Guinness is Good for Nips

Read Bros. Dog's Head, found on Jess Kidden's Guinness in America site.

Read Bros. Dog’s Head, found on Jess Kidden’s Guinness in America site.

Our old friend Jess Kidden dropped in to share this nip nugget: “The word NIP is a trade-marked name owned by Read Bros. And may not be used on any other brand than Dog’s Head.” The full clip can be found on his Guinness in America site. He added that he:

Came across a booklet put out by one of the US importers of Guinness and Bass in the immediate post-Repeal era the other day.  Alex B. Shaw, Inc. imported the Guinness bottled by Read Bros., Ltd. of London under the Dog’s Head label (from my research, it seems that the Guinness bottled and imported from E. J. Burke might have been more prevalent in the US market).

Funnily enough, the day after we received this email, we saw a replica metal sign for Dog’s Head. Glad to know that, had we been around exactly 80 years ago, we could’ve bought a carton of either 4-dozen nips of Guinness or Bass.

This claim by Dog’s Head also made Kidden remark, “Makes me want to go through my files and see how many US brewers’ ads used ‘Nip’ specifically (as opposed to the casual use by consumers, bars, etc).  Off hand, the first one I thought of was this Butte ad:”

Thanks for keeping the nips slippin’, Kidden.

Submitted by Jess Kidden

Submitted by Jess Kidden

All the Nips Fit to Print #4: Yuengling Porter

Taking a page (yes, pun intended) from Jay Brooks’s Beer in ads series, we welcome you to a series on vintage nip (or ponies, splits, pocket torpedoes, etc) print ads, sales sheet, and labels.

We came into this wellspring courtesy of a home-historian by the nom de bière Jess Kidden. Here we have two different labels from Yuengling, America’s Oldest Brewery (1829) as well as the largest independent brewing company in the country (which you might only know of if you live in one of the 13 eastern states they’re distributed in or you’ve read about them). Both labels are from their Porter. Curiously, the 8-oz bottle is referred to as a “Brownie” package. My only guess is that rather than their usual green bottle, they put the brown porter in a better, brown bottle. The other one is also curious and I wish I knew which came first. Instead of a whopping 8 ounces, the other one touting the beer as “wholesome and refreshing” was packaged 7 ounces at a time. Either way, it’s sure more responsible than the quart bottles you still can find in Pennsylvania to date.NIPYuenglingPorter2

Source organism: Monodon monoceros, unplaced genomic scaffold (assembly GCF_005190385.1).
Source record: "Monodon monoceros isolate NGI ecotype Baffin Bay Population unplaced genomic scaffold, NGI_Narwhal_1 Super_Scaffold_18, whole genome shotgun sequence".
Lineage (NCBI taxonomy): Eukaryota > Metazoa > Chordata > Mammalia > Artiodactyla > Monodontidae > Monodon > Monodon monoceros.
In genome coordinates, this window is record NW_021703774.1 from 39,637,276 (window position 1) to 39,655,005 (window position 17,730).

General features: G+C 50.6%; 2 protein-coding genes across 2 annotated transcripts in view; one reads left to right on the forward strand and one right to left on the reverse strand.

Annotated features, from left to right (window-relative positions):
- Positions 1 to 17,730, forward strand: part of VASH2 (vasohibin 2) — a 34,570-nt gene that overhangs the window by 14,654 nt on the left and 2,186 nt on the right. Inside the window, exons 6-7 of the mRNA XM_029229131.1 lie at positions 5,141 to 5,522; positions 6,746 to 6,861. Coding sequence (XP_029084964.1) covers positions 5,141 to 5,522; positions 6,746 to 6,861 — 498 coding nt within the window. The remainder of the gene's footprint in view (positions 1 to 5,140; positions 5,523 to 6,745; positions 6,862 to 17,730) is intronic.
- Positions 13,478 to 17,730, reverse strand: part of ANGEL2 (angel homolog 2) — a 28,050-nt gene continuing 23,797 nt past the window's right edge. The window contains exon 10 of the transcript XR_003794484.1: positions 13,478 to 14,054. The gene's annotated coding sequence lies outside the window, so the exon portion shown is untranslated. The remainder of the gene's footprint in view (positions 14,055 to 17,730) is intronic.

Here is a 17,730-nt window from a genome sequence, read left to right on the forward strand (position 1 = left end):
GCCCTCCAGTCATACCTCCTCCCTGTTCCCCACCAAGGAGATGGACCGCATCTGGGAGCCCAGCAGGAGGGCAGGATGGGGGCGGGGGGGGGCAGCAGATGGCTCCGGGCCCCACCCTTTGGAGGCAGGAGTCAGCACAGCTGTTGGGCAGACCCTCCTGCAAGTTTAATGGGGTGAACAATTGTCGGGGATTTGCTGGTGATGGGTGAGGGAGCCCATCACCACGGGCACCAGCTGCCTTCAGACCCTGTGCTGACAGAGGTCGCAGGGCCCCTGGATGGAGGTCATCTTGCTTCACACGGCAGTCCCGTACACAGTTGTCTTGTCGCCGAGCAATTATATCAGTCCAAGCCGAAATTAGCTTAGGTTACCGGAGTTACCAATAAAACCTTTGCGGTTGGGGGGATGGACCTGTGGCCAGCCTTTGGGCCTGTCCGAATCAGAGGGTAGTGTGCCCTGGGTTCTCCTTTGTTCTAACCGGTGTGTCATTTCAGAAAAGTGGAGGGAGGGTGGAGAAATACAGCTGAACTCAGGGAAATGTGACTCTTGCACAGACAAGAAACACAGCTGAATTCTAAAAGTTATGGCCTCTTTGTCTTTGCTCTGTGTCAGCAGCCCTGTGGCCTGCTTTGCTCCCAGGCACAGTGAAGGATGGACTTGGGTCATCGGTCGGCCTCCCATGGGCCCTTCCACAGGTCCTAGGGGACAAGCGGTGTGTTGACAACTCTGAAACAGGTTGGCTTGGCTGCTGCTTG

All the Nips Fit to Print #3: PA nip sales

Taking a page (yes, pun intended) from Jay Brooks’s Beer in ads series, we welcome you to a series on vintage nip (or ponies, splits, pocket torpedoes, etc) print ads, sales sheet, and labels. We came into this wellspring courtesy of a home-historian by the nom de bière Jess Kidden. Here we have a sales sheet from a Pennsylvania distributor from 1954.

ImageInteresting to note that of the 19 “Premium Beers,” only 4 of those breweries remain (Coors wouldn’t reach that market for another 27 years.) But best of all, Jess Kidden has highlighted the “7-oz bottle beers” section! 21 different nips featured on their sales sheet including some well-known brands like Bud and Rolling Rock (now owned by ABI) to revered brands of yesteryear like Ballantine to ones lost in the Dustbin of History such as Goebel, Catasaqua Old Dutch, and one I’d love to try just for the name, Short Snorter.

“57 Famous Brands.” And over a third were available in nips.

All the Nips Fit to Print #2: Goebel Beer

Taking a page (yes, pun intended) from Jay Brooks’s Beer in ads series, we welcome you to a series on vintage nip (or ponies, splits, pocket torpedoes, etc) print ads, sales sheet, and labels.

We came into this wellspring courtesy of a home-historian by the nom de bière Jess Kidden. Here we have Goebel Beer, from the brewery that operated in Detroit from 1936-1964, before its eventual acquisition by Stroh’s. We love the copy in this ad from 1948:

It’s Goebel Beer…the good-tasting beer in the original Bantam bottle

Try it for size…it’s 7 ounces, one good glassful!

Try it for taste…it’s right from the cypress casks at Goebel!

Taste the reason why Goebel outsells all other beer in small bottles! Learn why Goebel is nationally famous for good taste!…

Image!

All the Nips Fit to Print #1: Anchor Old Foghorn

Let’s say that some great brewer devised a clever beer, say, adding orange peel and coriander to a wheat beer and next thing you know, everyone’s making a Belgian Witbier. In this vein–but on the beer blogger side–taking a page (yes, pun intended) from Jay Brooks’s Beer in ads series (presently well over 500 posts strong), we welcome you to a new series on vintage nip (or ponies, splits, pocket torpedoes, etc) print ads, sales sheet, and labels.

We came into this wellspring courtesy of a home-historian by the nom de bière Jess Kidden. It’s only proper to start with an early label of Anchor Old Foghorn, the first craft Barley Wine brewed in America and still one of the absolute best. Anchor first brewed it in 1975 and sold its first bottles in 1976. In keeping with the tradition of English Barley Wines, Old Foghorn came in 6.3-oz nips, I believe for the first 30 years. Behold the tiny glory.